While the time-honored way of cooking mussels is the Belgians’ love of using white wine, some more contemporary takes have shifted towards substituting with tomatoes in all forms and consistencies, with a few throwing in the chilli for the Asian influence.
My happy marriage of these sources of inspiration gives a deeply flavoursome tangy broth in which the al dente mussels gleefully swim, making it perfect for days when you just want a quick to prepare meal that is still sumptuously scrumptious with lazy but hearty quenches of ice cold beer.
1 kg fresh raw mussels, washed and bearded
750 ml passata
375 ml white wine
45 g fresh basil, finely chopped
40 g fresh coriander leaves & stems, roughly chopped
4.5 tangerines – zest and juice
3 tbsp brown sugar
75 g butter
1.5 large onions, finely diced
Crack black pepper
- Melt the butter in a deep pot.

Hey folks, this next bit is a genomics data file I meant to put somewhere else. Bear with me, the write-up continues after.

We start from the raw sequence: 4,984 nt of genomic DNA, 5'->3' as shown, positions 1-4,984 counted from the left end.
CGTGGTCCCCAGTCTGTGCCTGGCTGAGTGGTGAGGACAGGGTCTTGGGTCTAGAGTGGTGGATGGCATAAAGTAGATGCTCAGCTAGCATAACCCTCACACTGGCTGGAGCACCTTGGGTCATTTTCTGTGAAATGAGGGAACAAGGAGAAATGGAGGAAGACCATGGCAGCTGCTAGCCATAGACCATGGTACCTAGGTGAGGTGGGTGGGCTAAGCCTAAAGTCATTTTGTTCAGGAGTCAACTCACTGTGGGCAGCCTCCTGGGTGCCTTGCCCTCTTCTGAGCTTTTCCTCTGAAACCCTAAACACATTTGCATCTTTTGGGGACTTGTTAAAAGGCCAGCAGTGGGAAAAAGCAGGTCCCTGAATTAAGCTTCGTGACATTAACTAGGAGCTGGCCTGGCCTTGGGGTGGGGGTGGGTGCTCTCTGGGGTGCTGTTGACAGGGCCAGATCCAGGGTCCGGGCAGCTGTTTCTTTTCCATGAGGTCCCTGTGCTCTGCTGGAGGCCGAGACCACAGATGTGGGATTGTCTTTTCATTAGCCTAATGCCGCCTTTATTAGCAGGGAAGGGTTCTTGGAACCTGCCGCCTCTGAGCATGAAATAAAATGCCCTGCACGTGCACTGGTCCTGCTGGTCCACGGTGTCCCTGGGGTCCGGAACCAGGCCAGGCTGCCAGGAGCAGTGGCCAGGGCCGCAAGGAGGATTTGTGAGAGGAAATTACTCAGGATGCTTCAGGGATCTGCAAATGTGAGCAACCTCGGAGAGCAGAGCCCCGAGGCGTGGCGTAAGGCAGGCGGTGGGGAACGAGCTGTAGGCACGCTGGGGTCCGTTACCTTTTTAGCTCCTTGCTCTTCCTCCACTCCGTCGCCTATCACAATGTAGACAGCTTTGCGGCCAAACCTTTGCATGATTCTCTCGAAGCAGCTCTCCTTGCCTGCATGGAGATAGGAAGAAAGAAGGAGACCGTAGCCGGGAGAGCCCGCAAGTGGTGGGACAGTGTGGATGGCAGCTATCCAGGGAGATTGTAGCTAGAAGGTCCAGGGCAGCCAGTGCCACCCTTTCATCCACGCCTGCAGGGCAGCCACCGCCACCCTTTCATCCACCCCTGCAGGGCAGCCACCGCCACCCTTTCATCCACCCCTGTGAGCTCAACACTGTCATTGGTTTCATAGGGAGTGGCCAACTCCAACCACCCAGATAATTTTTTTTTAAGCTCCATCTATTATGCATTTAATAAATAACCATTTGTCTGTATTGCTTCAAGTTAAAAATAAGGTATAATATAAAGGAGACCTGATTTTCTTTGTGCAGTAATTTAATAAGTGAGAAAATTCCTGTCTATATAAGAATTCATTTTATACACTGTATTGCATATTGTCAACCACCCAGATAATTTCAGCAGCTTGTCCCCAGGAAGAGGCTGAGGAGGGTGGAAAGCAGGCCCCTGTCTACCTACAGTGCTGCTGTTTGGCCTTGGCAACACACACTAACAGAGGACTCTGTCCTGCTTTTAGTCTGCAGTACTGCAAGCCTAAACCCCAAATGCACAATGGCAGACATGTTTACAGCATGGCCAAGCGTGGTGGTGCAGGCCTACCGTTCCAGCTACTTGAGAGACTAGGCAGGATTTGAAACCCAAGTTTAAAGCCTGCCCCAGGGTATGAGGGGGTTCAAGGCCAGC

- Sautee the onions in the butter, over medium heat, till they are soft.
- Stir in the passata, white wine, basil, tangerine zest and juice as well as brown sugar.
- Bring the passata mixture to the boil.
- Add the mussels and bring the mixture back to the boil.
- As the mussels begin to open, stir till all the shellfish are that way, discarding any that remains shut.
- Turn off the heat and taste the broth; seasoning with salt if needed.
- Stir ¾ of the coriander through the mussels in the broth.
- Generously season with crack black pepper.
- Immediately serve, garnished with the remaining coriander and accompanied with warm generously buttered slices of crusty baguette.